Revealed: DFAT’s dance floor diplomacy

Now we have the final word on the sounds of Australia in 2022 – as voted by the yoof of the nation in Triple J’s annual Hottest 100 last week – CBD is proud to reveal the official government version of what to groove to if you wanna be true blue.

The ever-helpful Department of Foreign Affairs and Trade (DFAT) has issued its outposts around the world with some playlists to get diplomatic dancefloors pumping at official events and functions.

The three lists – Upbeat Party Music, Laidback Party Music and Classic Australian Songs – were put together by the Commonwealth’s music export outfit Sounds Australia – think Austrade for the recording industry – and are surprisingly un-fuddy-duddy-ish, especially considering its DFAT we’re talking about.

“We have endeavoured to ensure there is no offensive content or swearing in any of the songs selected,” Sounds Australia assures the notoriously risk-averse diplomatic corps.

The upbeat list has plenty of contemporary tunes from people like King Stingray, Spacey Jane, even a bit of Flume, winner of this year’s Hottest 100, although the track selected for the embassy set, Holding On, was released more than 10 years ago, in case you weren’t feeling old enough this January.

The laid-back list ain’t bad either, mostly contemporary-ish, with the likes of Tame Impala, Lime Cordiale and even dances us back to the noughties with some Ben Lee and Bernard Fanning.

But, maaaaaate, the Classic playlist is Aussie as, just the go for when the beers have flowed, no-one wants to go home and nothing less than a-fists-in-the-air yell-along to the Chisel, ACKA DACKA and the Oils will do.

National disgrace and diplomatic incidents are avoided by the inclusion of John Farnham’s You’re The Voice and Daryl Braithwaite’s The Horses.

The only track to make all three lists: Yothu Yindi’s classic reconciliation anthem Treaty.

Well played, Sounds Australia.

Bridget McKenzie’s race for glory.Credit:Shakespeare


Lost in all the excitement of the tennis, cricket and cycling on the weekend was an appearance by that noted sport, Nationals senator for Victoria Bridget McKenzie, who’s now also the federal opposition’s spokesperson for Infrastructure and Regional Development.

McKenzie fronted up in Melbourne with her Liberal colleague, shadow sports minister Anne Ruston, to plead with Anthony Albanese’s government to form a new bureaucracy to ensure accountability for the billions of taxpayers dollars that are to be poured into the – mostly – sporting infrastructure to be built for the 2032 Queensland Olympics.

That state’s Labor government, led by Annastacia Palaszczuk, simply cannot be trusted – insisted McKenzie and Ruston – not to just hand all that lolly over to its “union mates”.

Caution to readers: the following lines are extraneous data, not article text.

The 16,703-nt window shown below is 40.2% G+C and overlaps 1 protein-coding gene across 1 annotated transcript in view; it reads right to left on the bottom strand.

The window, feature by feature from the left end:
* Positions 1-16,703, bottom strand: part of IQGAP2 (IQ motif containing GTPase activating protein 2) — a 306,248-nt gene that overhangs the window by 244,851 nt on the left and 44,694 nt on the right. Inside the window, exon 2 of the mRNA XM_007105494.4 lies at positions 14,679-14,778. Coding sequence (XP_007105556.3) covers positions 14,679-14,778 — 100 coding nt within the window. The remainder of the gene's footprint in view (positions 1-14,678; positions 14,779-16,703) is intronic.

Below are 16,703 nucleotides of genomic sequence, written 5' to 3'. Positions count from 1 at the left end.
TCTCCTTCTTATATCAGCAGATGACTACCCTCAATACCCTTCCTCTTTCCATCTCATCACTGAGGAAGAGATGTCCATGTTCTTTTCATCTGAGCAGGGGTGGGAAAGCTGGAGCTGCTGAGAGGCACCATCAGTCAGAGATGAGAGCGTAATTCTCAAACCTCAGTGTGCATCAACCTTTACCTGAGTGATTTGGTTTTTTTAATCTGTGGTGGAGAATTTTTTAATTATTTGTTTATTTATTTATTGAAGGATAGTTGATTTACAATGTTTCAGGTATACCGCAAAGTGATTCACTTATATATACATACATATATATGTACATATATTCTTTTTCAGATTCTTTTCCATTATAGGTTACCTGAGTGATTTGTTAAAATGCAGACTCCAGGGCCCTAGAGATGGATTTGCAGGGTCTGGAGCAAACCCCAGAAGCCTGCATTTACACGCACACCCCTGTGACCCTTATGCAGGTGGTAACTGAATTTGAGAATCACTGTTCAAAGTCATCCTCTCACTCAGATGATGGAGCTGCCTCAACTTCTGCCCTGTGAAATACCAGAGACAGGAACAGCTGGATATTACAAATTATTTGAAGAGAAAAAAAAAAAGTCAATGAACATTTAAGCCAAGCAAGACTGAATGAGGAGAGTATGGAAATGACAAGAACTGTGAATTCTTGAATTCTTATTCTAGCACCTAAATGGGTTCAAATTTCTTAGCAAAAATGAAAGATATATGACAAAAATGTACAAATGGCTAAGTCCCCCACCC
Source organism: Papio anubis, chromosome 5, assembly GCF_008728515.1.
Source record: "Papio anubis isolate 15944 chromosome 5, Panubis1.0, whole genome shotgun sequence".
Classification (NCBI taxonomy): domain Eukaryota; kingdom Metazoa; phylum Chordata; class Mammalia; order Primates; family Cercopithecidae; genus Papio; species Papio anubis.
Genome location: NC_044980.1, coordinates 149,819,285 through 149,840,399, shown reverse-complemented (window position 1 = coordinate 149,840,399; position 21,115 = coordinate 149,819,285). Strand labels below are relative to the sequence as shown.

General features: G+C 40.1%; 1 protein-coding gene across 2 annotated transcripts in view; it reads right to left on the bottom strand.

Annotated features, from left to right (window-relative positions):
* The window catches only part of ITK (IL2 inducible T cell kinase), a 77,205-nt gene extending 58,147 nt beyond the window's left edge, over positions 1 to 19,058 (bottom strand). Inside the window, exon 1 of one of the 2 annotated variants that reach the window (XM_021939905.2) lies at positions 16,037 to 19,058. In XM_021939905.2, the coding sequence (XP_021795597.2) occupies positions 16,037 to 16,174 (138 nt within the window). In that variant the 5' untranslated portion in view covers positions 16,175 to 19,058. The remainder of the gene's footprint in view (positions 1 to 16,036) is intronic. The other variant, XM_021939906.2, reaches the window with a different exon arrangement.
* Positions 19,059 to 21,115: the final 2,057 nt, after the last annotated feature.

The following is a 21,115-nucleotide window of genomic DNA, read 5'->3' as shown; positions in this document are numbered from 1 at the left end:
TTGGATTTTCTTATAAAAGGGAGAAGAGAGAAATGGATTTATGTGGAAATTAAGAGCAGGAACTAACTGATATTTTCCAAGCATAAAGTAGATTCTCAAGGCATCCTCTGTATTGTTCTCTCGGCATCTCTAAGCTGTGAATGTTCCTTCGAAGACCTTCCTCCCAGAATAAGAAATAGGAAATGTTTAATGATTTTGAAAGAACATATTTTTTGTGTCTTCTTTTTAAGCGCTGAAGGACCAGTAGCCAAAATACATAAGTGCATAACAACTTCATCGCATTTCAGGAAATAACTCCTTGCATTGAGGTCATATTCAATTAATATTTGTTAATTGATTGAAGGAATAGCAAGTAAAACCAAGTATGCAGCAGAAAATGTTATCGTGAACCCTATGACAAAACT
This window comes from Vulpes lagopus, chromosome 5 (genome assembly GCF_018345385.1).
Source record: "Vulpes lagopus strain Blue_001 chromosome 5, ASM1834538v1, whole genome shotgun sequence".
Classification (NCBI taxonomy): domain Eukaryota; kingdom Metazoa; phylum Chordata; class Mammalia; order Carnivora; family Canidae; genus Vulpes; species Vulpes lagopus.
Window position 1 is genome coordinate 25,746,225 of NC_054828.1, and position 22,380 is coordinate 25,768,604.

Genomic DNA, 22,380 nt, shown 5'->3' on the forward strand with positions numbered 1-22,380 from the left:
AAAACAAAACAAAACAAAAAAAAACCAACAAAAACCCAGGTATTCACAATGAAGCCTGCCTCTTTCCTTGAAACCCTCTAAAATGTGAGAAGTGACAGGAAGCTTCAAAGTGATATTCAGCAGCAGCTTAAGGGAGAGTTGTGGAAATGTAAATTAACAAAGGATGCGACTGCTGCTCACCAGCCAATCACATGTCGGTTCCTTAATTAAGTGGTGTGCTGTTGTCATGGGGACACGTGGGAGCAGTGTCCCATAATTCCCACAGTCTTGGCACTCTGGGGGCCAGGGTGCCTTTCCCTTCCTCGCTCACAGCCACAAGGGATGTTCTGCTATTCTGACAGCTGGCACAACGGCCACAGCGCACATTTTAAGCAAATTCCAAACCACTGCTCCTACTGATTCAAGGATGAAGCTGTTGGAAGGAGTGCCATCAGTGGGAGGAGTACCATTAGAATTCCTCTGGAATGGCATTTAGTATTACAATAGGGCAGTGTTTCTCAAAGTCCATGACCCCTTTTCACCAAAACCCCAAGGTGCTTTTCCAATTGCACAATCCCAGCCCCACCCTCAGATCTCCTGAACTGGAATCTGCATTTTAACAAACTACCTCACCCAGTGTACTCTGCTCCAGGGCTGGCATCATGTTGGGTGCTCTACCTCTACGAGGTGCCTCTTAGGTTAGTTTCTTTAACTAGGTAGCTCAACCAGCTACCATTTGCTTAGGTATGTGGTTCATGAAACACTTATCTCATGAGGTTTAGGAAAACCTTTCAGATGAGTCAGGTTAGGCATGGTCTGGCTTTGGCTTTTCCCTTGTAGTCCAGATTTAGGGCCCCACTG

McKenzie would know the tricks of that trade after being forced to resign three years ago as sports minister in the usually embarrassment-proof Morrison government for her role in the infamous “sports rorts” affair.

Indeed, if there was an Australian hall-of-fame for mis-allocation of sporting funding for political gain, McKenzie would be an inductee, joining Keating Labor government minister Ros Kelly who suffered an eerily similar fate in 1994.

Still, it’s the mark of a champion to put past setbacks behind them and although most normal people would not be able to breathe the word “sport” in public if they had McKenzie’s track record, CBD simply has to stand and cheer for a competitor who just doesn’t know when she’s beaten.


It’s no secret that things (like bags of cash) have moved pretty fast on the gaming floors of Melbourne’s Crown casino over the years, and we’re relieved to hear that the seats in the boardroom continue to turn over at a fair clip under gambling giant’s new owners Blackstone Capital.

Blackstone’s private equity boss, James Carnegie (son of the late Melbourne corporate leader Rod Carnegie and brother of investor Mark Carnegie), who along with his colleague Chris Tynan drove the firm’s $8.9 billion takeover of the troubled gaming group, has cut short his stay as a board director this month.

Carnegie barely had time to warm the seat – he only joined the board in the middle of 2022, when it was quite understandable for the bloke to want to keep a close eye on what was his firm’s biggest ever deal in Asia.

He will be replaced by his colleague Michael Blickstead, the former Macquarie dealmaker hired by Blackstone in late 2021 who is expected to have a busy 2023; they say he has up to $11 billion to fund acquisitions in the listed sector this year, in addition to his new Crown responsibilities.

The appointment to the board of Blickstead, who was hired partly to give Carnegie more scope to pursue non-Blackstone interests, could be an indication that the private equiteers reckon that things are finally under control at Southbank.

Or maybe, after a two-year pursuit of the big takeover deal, Carnegie, like many of us, has had a gutful of Crown.

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